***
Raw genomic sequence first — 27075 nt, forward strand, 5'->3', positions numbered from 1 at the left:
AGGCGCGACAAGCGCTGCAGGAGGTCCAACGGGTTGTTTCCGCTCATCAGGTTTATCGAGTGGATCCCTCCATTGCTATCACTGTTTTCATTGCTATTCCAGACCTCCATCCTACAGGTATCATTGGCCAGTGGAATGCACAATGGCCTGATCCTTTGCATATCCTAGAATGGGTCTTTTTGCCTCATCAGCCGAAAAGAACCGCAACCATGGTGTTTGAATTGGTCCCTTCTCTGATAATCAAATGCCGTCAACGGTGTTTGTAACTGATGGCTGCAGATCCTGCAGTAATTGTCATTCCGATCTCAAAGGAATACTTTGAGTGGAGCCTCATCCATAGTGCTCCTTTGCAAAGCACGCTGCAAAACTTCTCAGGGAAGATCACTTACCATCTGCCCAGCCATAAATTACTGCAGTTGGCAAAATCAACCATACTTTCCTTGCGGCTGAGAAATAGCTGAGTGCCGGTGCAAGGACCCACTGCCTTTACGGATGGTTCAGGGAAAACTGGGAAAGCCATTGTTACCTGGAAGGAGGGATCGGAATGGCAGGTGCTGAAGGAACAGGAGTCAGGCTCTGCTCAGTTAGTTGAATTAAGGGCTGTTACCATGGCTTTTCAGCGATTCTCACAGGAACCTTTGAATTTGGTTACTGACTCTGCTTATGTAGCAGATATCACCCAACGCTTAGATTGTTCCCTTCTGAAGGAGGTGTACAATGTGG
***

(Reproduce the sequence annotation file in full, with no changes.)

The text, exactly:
Raw genomic sequence first — 27075 nt, forward strand, 5'->3', positions numbered from 1 at the left:
AGGCGCGACAAGCGCTGCAGGAGGTCCAACGGGTTGTTTCCGCTCATCAGGTTTATCGAGTGGATCCCTCCATTGCTATCACTGTTTTCATTGCTATTCCAGACCTCCATCCTACAGGTATCATTGGCCAGTGGAATGCACAATGGCCTGATCCTTTGCATATCCTAGAATGGGTCTTTTTGCCTCATCAGCCGAAAAGAACCGCAACCATGGTGTTTGAATTGGTCCCTTCTCTGATAATCAAATGCCGTCAACGGTGTTTGTAACTGATGGCTGCAGATCCTGCAGTAATTGTCATTCCGATCTCAAAGGAATACTTTGAGTGGAGCCTCATCCATAGTGCTCCTTTGCAAAGCACGCTGCAAAACTTCTCAGGGAAGATCACTTACCATCTGCCCAGCCATAAATTACTGCAGTTGGCAAAATCAACCATACTTTCCTTGCGGCTGAGAAATAGCTGAGTGCCGGTGCAAGGACCCACTGCCTTTACGGATGGTTCAGGGAAAACTGGGAAAGCCATTGTTACCTGGAAGGAGGGATCGGAATGGCAGGTGCTGAAGGAACAGGAGTCAGGCTCTGCTCAGTTAGTTGAATTAAGGGCTGTTACCATGGCTTTTCAGCGATTCTCACAGGAACCTTTGAATTTGGTTACTGACTCTGCTTATGTAGCAGATATCACCCAACGCTTAGATTGTTCCCTTCTGAAGGAGGTGTACAATGTGG